Neurological disorders, including Parkinson’s disease (PD), have increased in prevalence and are expected to further increase in the coming decades. In this regard, PD affects around 3% of the population by age 65 and up to 5% of people over the age of 85. PD is a widely described, physically and mentally disabling neurodegenerative disorder. One symptom often poorly recognized and under-treated by health care providers despite being reported as the most common non-motor symptom is the finding of chronic pain. Compared to the general population of similar age, PD patients suffer from a significantly higher level and prevalence of pain. The most common form of pain reported by Parkinson’s patients is of musculoskeletal origin. One of the most used combination drugs for PD is Levodopa-Carbidopa, a dopamine precursor that is converted to dopamine by the action of a naturally occurring enzyme called DOPA decarboxylase. Pramipexole, a D2 dopamine agonist, and apomorphine, a dopamine agonist, and Rotigotine, a dopamine receptor agonist, have showed efficacy on PD-associated pain. Other treatments that have shown efficacy in treating pain of diverse etiologies are acetaminophen, Nonsteroidal anti-inflammatory drugs (NSAIDs), and cyclooxygenase-2 (COX-2) inhibitors. Opioids and opioid-like medications such as oxycodone, morphine, tramadol, and codeine are also commonly employed in treatment of chronic pain in PD. Other opioid related medications such as Tapentadol, a central-acting oral analgesic with combined opioid and noradrenergic properties, and Targinact, a combination of the opioid agonist oxycodone and the opioid antagonist naloxone have shown improvement in pain. Anticonvulsants such as gabapentin, pregabalin, lamotrigine, carbamazepine and tricyclic antidepressants (TCAs) can be trialed when attempting to manage chronic pain in PD. The selective serotonin and noradrenaline reuptake inhibitors (SNRIs) also possess pain relieving and antidepressant properties, but carry less of the risk of anticholinergic side effects seen in TCAs. Deep brain stimulation (DBS) of the subthalamic nucleus (STN) has been shown in multiple studies to be effective against various types of PD associated pain symptoms. Massage therapy (MT) is one of the most common forms of complementary and alternative medicine. Studies have shown that pressure applied during MT may stimulate vagal activity, promoting reduced anxiety and pain, as well as increasing levels of serotonin. In a survey study of PD patients, rehabilitative therapy and physical therapy were rated as the most effective for pain reduction, though with only temporary relief but these studies were uncontrolled. Yoga has been studied for patients with a wide array of neurological disorders. In summary, PD pathology is thought to have a modulating effect on pain sensation, which could amplify pain. This could help explain a portion of the higher incidence of chronic pain felt by PD patients. A treatment plan can be devised that may include dopaminergic agents, acetaminophen, NSAIDs, opioids, antidepressants, physical therapies, DBS and other options discussed in this review. A thorough assessment of patient history and physical examination should be made in patients with PD so chronic pain may be managed effectively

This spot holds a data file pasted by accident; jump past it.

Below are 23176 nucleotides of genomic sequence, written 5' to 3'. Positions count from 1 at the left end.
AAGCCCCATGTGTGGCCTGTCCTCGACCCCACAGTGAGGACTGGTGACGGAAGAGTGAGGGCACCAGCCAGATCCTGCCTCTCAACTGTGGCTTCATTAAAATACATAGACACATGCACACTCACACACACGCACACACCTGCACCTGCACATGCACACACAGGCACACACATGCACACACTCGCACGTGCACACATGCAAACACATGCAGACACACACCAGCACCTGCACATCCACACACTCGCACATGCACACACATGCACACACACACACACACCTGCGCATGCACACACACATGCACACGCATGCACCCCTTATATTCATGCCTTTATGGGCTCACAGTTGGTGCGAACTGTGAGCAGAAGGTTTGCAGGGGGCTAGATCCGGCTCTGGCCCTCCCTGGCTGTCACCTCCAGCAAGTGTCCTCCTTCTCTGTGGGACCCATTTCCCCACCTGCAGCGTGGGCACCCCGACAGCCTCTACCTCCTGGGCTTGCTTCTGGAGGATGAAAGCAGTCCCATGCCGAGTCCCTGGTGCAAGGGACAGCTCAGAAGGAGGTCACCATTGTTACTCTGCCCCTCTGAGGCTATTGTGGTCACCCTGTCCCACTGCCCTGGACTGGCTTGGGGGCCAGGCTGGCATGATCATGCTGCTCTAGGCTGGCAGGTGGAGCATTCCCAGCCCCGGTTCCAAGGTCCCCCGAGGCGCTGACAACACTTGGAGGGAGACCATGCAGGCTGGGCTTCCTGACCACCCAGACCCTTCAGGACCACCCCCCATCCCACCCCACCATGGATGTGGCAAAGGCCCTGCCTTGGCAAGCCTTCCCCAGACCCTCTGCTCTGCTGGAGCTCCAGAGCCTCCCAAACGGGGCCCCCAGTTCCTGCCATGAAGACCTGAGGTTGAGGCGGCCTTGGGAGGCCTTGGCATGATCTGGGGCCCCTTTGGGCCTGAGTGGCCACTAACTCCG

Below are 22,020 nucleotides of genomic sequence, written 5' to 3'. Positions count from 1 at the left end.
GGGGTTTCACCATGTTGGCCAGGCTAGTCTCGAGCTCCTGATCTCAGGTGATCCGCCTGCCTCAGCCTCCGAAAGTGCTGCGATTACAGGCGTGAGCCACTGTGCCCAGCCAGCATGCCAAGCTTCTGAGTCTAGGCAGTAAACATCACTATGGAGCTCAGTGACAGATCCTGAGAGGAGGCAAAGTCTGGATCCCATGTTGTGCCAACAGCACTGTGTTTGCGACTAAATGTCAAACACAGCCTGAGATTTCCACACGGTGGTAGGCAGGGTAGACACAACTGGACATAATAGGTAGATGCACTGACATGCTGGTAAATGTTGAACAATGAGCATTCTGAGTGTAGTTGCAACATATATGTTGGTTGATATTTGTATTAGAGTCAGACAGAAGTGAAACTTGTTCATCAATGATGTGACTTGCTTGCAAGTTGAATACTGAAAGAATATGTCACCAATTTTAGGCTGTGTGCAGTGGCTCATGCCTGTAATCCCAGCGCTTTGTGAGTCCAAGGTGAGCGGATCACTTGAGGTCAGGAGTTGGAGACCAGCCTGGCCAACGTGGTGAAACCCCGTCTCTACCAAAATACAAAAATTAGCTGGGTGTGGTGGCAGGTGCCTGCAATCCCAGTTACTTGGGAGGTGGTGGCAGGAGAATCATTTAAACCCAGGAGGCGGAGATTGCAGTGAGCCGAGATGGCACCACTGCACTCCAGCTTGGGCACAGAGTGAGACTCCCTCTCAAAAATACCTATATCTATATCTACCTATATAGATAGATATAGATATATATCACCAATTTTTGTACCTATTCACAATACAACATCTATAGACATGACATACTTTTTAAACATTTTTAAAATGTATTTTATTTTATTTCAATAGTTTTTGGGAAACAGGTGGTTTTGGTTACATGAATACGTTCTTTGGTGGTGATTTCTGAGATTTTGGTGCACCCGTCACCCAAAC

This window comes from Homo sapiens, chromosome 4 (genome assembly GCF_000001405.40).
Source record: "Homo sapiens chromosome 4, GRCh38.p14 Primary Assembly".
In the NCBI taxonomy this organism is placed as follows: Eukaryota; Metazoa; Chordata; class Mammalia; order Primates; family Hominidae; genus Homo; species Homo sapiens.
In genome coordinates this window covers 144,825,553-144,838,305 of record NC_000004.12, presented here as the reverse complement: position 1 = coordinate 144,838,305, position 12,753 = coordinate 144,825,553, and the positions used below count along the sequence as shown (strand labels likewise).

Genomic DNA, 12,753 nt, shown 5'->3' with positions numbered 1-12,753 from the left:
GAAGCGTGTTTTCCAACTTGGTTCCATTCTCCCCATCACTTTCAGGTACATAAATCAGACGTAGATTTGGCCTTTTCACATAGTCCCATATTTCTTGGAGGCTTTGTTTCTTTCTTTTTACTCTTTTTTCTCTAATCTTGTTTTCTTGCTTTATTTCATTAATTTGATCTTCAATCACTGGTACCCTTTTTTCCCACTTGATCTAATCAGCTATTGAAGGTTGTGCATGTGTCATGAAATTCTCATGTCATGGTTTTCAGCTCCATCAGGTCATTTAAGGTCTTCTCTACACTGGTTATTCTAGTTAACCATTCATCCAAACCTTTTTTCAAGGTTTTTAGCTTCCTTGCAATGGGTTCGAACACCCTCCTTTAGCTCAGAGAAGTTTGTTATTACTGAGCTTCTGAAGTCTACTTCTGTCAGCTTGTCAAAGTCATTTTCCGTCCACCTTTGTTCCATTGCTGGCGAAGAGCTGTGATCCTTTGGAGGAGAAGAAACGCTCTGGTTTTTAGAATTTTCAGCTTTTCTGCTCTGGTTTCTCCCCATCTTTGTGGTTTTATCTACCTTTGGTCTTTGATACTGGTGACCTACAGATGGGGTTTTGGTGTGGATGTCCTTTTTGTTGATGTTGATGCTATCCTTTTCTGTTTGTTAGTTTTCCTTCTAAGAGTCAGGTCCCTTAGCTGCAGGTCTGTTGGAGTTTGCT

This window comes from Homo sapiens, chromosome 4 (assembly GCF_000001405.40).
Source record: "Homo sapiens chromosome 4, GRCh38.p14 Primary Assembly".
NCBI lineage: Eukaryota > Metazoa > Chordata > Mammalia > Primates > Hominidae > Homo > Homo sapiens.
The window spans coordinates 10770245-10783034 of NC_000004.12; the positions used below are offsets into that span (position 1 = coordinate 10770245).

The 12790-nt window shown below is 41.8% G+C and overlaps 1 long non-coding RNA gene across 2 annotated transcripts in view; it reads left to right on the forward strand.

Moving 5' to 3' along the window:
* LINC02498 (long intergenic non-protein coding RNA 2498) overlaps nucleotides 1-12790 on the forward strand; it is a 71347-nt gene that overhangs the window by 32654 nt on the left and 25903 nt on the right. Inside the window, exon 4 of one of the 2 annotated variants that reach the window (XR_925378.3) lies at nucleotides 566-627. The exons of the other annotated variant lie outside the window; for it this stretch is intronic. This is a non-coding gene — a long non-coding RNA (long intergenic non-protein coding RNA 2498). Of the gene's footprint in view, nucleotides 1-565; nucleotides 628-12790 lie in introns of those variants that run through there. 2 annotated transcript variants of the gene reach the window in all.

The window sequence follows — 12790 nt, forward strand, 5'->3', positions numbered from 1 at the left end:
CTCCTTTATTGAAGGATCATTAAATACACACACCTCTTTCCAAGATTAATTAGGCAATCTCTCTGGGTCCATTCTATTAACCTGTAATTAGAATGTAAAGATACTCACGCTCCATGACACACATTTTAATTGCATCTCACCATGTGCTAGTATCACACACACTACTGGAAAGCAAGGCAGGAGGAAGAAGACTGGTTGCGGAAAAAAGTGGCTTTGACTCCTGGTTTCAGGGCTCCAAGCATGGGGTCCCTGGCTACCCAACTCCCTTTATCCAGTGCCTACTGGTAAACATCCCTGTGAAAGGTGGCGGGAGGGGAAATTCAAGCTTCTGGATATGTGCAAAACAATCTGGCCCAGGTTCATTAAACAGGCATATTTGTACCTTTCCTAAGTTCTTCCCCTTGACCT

Bremelanotide for Treatment of Female Hypoactive Sexual Desire

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    Hypoactive sexual desire disorder (HSDD) is a persistent deficiency or absence of sexual fantasies and desire resulting in significant distress or interpersonal difficulty. Women with this disorder may display a lack of motivation for sexual activity, reduced responsiveness to erotic cues, a loss of interest during sexual activity, and avoidance of situations that could lead to sexual activity. The pathophysiology of HSDD is thought to be centered around inhibitory and excitatory hormones, neurotransmitters, and specific brain anatomy. Due to the multifactorial nature of HSDD, treatment can be complex and must attempt to target the biological and psychosocial aspects of the disorder. Bremelanotide is a melanocortin receptor agonist and has been recently approved by the FDA to treat HSDD. Bremelanotide is administered intranasally or as a subcutaneous injection. The recommended dosage of bremelanotide is 1.75 mg injected subcutaneously in the abdomen or thigh at least 45 min before sexual activity. Studies showed improvements in desire, arousal, and orgasm scores when 1.75 mg of bremelanotide was administered before sexual activity compared to a placebo. Bremelanotide is a promising way to treat HSDD

    Pharmacological Advances in Opioid Therapy: A Review of the Role of Oliceridine in Pain Management